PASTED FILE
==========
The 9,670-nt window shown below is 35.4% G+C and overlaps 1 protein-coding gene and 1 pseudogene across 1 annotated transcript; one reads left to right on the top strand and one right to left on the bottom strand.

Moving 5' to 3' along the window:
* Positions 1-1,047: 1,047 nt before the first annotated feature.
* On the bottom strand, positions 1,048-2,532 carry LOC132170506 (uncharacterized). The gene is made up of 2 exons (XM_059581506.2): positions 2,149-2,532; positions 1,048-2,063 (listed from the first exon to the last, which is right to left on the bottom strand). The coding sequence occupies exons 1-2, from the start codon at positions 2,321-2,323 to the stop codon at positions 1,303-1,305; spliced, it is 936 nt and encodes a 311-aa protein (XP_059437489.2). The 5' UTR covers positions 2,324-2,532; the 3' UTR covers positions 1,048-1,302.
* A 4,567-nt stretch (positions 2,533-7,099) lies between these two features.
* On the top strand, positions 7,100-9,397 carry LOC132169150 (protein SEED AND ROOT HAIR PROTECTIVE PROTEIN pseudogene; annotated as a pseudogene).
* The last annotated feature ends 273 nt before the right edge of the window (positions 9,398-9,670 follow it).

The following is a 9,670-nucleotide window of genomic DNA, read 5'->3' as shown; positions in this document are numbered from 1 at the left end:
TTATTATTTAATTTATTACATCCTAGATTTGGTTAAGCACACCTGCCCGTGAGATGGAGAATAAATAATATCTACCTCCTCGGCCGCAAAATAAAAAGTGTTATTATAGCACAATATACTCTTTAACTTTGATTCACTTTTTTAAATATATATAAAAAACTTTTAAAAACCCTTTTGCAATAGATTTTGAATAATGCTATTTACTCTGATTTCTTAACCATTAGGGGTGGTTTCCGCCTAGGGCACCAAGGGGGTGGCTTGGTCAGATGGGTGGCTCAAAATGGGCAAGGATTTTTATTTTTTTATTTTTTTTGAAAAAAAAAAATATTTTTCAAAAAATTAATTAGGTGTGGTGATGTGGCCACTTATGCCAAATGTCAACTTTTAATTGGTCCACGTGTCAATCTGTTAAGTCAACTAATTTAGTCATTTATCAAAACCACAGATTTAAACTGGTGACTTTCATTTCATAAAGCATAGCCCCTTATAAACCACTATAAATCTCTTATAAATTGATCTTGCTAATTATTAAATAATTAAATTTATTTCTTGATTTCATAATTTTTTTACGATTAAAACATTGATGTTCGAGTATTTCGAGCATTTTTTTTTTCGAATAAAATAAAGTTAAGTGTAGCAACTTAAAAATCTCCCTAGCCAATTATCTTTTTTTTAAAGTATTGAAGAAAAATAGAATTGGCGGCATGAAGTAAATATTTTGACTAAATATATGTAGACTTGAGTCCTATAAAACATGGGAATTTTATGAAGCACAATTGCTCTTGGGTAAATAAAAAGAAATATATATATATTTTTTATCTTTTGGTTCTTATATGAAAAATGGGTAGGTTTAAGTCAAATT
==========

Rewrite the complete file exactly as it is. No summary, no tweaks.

The 9,670-nt window shown below is 35.4% G+C and overlaps 1 protein-coding gene and 1 pseudogene across 1 annotated transcript; one reads left to right on the top strand and one right to left on the bottom strand.

Moving 5' to 3' along the window:
* Positions 1-1,047: 1,047 nt before the first annotated feature.
* On the bottom strand, positions 1,048-2,532 carry LOC132170506 (uncharacterized). The gene is made up of 2 exons (XM_059581506.2): positions 2,149-2,532; positions 1,048-2,063 (listed from the first exon to the last, which is right to left on the bottom strand). The coding sequence occupies exons 1-2, from the start codon at positions 2,321-2,323 to the stop codon at positions 1,303-1,305; spliced, it is 936 nt and encodes a 311-aa protein (XP_059437489.2). The 5' UTR covers positions 2,324-2,532; the 3' UTR covers positions 1,048-1,302.
* A 4,567-nt stretch (positions 2,533-7,099) lies between these two features.
* On the top strand, positions 7,100-9,397 carry LOC132169150 (protein SEED AND ROOT HAIR PROTECTIVE PROTEIN pseudogene; annotated as a pseudogene).
* The last annotated feature ends 273 nt before the right edge of the window (positions 9,398-9,670 follow it).

The following is a 9,670-nucleotide window of genomic DNA, read 5'->3' as shown; positions in this document are numbered from 1 at the left end:
TTATTATTTAATTTATTACATCCTAGATTTGGTTAAGCACACCTGCCCGTGAGATGGAGAATAAATAATATCTACCTCCTCGGCCGCAAAATAAAAAGTGTTATTATAGCACAATATACTCTTTAACTTTGATTCACTTTTTTAAATATATATAAAAAACTTTTAAAAACCCTTTTGCAATAGATTTTGAATAATGCTATTTACTCTGATTTCTTAACCATTAGGGGTGGTTTCCGCCTAGGGCACCAAGGGGGTGGCTTGGTCAGATGGGTGGCTCAAAATGGGCAAGGATTTTTATTTTTTTATTTTTTTTGAAAAAAAAAAATATTTTTCAAAAAATTAATTAGGTGTGGTGATGTGGCCACTTATGCCAAATGTCAACTTTTAATTGGTCCACGTGTCAATCTGTTAAGTCAACTAATTTAGTCATTTATCAAAACCACAGATTTAAACTGGTGACTTTCATTTCATAAAGCATAGCCCCTTATAAACCACTATAAATCTCTTATAAATTGATCTTGCTAATTATTAAATAATTAAATTTATTTCTTGATTTCATAATTTTTTTACGATTAAAACATTGATGTTCGAGTATTTCGAGCATTTTTTTTTTCGAATAAAATAAAGTTAAGTGTAGCAACTTAAAAATCTCCCTAGCCAATTATCTTTTTTTTAAAGTATTGAAGAAAAATAGAATTGGCGGCATGAAGTAAATATTTTGACTAAATATATGTAGACTTGAGTCCTATAAAACATGGGAATTTTATGAAGCACAATTGCTCTTGGGTAAATAAAAAGAAATATATATATATTTTTTATCTTTTGGTTCTTATATGAAAAATGGGTAGGTTTAAGTCAAATT